‘A Giant Islamaphobic Seizure’

University of Berkeley professor Wendy Brown did not fly all the way from California to speak to Montrealers about a piece of cloth.

She also had no intention of discussing how the West appears to be in the midst of having a giant Islamophobic seizure. Nor the way in which, considering all the things that are happening in the world, it seems remarkable to her that we are so preoccupied with women’s clothing.

Brown did not come to Concordia’s EV building last Thursday night to discuss the obvious—so she briefly stated it, and then moved on.

“This is a moment in which women will essentially be ordered by the state to take off their clothes in the public sphere, or stay home,” said Brown. “To strip, or get out of the public space.”

Brown’s speech kicked off “Revealing Democracy:  Bill 94 and the Challenges of Religious Pluralism and Ethnocultural Diversity in Quebec”, a two-day conference put on by the Centre de recherche interdisciplinaire sur la diversité au Québec. The conference drew from debates surrounding the Charest government’s proposed Bill 94 as a means to discuss current societal questions.

The proposed legislation suggests that women choosing to wear a niqab, the veil worn by Muslim women that covers the face below the eyes, would be ineligible to receive public services if they refused to uncover their face.

Brown explained that she would restrain herself from attempting to adjudicate the issue of Bill 94, and rather offer several assumptions that could explain how it is even possible that female clothing is an issue of legislation in modern, western, secularized democracies.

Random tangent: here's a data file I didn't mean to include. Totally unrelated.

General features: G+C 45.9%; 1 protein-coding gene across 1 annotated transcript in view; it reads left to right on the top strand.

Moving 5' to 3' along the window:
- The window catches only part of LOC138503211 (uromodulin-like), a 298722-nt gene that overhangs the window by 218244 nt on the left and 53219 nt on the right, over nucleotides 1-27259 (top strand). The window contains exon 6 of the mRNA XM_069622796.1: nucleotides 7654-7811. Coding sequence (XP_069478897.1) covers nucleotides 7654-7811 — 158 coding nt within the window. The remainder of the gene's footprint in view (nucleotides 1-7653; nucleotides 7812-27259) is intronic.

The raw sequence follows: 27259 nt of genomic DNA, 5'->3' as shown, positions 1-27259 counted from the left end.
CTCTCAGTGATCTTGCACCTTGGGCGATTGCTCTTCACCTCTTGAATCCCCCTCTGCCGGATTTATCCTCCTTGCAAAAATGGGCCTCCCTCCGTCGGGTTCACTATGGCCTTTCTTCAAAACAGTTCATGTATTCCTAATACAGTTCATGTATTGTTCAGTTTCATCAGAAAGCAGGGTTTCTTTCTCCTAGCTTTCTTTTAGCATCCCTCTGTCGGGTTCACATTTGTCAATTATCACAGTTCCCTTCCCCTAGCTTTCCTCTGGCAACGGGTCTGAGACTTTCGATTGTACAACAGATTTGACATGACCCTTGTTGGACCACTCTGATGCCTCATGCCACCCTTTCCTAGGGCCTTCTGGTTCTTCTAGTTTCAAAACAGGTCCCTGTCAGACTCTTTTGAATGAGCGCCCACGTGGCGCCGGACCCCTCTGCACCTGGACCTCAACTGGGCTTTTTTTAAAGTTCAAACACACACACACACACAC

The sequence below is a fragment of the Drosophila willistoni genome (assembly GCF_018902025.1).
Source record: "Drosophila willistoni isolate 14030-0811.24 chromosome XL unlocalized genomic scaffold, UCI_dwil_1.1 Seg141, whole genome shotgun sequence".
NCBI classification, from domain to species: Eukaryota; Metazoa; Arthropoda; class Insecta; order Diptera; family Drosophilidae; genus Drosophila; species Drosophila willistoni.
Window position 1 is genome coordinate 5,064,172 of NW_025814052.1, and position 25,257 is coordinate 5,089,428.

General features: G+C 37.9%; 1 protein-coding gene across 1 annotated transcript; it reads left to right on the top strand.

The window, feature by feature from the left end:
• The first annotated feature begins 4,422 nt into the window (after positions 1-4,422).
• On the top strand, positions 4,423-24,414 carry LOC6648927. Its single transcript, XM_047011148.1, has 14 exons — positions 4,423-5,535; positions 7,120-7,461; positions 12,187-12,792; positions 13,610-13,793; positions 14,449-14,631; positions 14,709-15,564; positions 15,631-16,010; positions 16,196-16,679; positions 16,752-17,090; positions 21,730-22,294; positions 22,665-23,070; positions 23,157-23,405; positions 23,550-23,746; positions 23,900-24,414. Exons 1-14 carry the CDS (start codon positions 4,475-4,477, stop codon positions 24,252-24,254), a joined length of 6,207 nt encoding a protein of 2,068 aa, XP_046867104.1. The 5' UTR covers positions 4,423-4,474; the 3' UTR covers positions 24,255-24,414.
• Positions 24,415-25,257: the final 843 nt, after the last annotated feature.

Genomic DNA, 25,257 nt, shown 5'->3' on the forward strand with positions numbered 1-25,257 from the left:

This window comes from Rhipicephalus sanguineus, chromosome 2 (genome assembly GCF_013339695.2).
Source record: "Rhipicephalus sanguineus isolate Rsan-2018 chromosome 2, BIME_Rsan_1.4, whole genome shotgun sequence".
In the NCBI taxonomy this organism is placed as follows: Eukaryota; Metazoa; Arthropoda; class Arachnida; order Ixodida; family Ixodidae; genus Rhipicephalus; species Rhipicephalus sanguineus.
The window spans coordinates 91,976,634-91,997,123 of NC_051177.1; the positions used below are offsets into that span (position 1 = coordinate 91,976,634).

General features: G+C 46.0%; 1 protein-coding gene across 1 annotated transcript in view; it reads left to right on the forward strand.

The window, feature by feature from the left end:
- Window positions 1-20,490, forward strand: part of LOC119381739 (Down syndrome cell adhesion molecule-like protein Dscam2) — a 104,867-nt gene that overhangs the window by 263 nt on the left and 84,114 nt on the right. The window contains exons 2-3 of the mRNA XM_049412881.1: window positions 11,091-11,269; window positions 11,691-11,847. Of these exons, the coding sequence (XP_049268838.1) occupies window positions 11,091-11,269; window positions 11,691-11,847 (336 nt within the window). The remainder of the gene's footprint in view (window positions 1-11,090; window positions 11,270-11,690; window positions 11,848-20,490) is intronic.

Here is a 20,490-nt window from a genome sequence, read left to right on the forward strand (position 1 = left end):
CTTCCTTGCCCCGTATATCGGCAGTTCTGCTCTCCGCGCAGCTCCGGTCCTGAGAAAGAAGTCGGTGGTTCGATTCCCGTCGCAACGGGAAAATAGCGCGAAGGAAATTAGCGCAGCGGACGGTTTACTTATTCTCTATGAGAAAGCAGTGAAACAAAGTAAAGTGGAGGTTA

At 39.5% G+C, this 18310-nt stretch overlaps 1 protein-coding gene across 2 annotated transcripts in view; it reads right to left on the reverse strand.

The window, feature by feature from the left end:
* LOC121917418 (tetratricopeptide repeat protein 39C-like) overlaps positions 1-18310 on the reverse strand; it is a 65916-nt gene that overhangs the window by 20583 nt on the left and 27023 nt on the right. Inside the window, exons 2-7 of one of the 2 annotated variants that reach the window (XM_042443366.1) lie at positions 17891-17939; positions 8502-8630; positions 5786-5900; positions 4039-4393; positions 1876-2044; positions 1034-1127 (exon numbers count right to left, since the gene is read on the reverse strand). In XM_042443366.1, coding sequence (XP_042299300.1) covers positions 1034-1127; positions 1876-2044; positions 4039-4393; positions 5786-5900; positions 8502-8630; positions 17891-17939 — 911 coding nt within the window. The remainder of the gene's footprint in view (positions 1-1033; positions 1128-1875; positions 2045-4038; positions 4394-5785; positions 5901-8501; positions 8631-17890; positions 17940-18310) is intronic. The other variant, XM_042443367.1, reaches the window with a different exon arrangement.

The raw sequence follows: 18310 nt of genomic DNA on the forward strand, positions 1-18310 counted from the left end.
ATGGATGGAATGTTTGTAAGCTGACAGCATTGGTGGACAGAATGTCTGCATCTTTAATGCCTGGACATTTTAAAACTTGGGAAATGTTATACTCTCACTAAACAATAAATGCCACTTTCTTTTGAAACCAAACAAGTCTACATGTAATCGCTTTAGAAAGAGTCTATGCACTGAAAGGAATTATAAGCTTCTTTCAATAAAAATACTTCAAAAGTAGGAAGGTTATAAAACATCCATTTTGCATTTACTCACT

The first assumption she addressed was that secularism should produce a religiously neutral state—both socially and politically. Brown claimed that this idea was flawed. While a public space may be separate from religion, core values remain present, she said.

“The antagonism towards Islam, including proposed and actual burqa bans, is expressly premised on defending Western values—often, these values are described as Judeo-Christian.” said Brown, adding that our Western secularist state is not entirely as non-religious as it claims to be.

Another assumption Brown wanted to disprove was that practicing tolerance resulted in religious and cultural neutrality. She explained that tolerance is essentially the protection of minorities against majorities; however, a difference is still acknowledged between groups.

“Tolerance is not equivalent to equality,” she said. “It is an alternative.”

This assumption was revisited in the question and answer period by an emotional Concordia professor, Christopher Thomson. His question pushed for an elaboration on the topics of tolerance and intolerance, resulting in a lengthy response from Brown.

“I think that sometimes what Western secular women and men see when they see Islamic religious female dress is a peek into the problem of gender subordination,” she said. “Then what happens is scapegoating, we say that they have this problem—so we must ban it.”

She paused, and then sighed: “But we have it. Its over here[…] not just over there.”

Brown’s theories pose that whether they manifest themselves in the form of a burqa or a bikini, a niquab or a nose job—the underlying issues are not as foreign as they appear to be.

This article originally appeared in Volume 31, Issue 15, published November 23, 2010.